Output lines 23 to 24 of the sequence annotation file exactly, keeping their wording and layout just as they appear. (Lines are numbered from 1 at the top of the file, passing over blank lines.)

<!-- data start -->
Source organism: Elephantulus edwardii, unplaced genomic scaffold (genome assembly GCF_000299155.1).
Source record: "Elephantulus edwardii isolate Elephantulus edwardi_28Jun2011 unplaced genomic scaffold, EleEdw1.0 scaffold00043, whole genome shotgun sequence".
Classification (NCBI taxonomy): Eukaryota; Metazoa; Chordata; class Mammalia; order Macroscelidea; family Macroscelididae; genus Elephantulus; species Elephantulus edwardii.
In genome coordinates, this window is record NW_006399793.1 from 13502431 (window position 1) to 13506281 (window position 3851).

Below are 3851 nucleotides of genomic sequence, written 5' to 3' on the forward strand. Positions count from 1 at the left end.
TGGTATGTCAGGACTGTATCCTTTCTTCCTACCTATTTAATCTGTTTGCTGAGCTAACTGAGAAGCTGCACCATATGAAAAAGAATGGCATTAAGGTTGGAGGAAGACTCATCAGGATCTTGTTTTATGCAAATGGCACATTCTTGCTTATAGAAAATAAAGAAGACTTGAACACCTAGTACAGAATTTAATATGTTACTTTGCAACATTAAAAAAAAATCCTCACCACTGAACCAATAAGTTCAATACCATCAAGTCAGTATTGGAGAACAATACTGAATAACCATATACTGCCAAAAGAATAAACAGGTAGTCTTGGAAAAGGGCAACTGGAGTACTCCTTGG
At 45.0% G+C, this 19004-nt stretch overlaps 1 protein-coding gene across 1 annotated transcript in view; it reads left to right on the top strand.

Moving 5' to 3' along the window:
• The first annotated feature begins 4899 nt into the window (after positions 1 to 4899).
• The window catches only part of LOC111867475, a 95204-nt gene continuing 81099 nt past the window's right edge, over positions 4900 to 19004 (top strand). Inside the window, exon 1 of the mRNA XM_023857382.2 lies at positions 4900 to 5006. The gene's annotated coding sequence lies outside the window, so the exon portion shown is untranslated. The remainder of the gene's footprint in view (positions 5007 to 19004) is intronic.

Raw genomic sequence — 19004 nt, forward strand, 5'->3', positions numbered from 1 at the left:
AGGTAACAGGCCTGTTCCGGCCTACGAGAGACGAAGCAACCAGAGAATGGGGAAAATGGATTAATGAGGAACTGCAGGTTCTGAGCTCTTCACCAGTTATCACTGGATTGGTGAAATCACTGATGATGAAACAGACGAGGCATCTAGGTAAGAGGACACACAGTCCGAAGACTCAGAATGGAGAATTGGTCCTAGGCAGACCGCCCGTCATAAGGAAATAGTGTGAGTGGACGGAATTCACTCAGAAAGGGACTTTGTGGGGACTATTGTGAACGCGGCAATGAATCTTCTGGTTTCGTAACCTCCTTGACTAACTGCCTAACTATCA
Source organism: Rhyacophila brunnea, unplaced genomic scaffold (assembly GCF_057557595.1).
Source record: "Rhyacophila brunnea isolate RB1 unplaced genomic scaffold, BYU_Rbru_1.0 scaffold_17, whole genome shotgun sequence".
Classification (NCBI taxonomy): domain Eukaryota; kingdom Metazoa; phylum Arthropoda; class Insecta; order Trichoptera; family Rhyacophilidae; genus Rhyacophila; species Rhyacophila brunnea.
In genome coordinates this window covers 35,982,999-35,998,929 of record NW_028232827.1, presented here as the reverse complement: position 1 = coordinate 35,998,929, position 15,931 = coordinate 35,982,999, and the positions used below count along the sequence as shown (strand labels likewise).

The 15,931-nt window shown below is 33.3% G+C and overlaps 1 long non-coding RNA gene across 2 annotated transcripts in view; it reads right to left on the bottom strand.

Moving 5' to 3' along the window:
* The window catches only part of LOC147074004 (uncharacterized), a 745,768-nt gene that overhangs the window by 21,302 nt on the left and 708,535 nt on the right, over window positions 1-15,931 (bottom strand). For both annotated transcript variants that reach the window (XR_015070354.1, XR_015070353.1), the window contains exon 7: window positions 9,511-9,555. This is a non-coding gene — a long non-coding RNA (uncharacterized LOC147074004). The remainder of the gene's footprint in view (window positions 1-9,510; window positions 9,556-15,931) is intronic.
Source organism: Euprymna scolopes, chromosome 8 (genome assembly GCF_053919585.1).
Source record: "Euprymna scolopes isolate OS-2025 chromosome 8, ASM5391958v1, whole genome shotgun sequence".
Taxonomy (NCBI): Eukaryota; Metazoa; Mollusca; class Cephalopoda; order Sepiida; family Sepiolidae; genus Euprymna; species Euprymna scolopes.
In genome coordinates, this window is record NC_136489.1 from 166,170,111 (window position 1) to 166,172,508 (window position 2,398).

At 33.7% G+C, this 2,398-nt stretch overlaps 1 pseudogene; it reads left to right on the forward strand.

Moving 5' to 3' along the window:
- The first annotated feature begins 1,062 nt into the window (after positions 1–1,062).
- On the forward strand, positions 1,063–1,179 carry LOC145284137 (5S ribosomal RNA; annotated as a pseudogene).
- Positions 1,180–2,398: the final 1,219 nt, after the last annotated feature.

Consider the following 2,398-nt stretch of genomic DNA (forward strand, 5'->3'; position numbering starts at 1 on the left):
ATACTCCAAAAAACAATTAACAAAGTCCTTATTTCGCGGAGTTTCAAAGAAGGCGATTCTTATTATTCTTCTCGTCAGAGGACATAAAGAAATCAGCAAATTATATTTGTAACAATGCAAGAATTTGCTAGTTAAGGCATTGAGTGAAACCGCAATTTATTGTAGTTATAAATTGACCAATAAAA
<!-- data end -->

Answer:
In genome coordinates, this window is record NC_136489.1 from 166,170,111 (window position 1) to 166,172,508 (window position 2,398).

At 33.7% G+C, this 2,398-nt stretch overlaps 1 pseudogene; it reads left to right on the forward strand.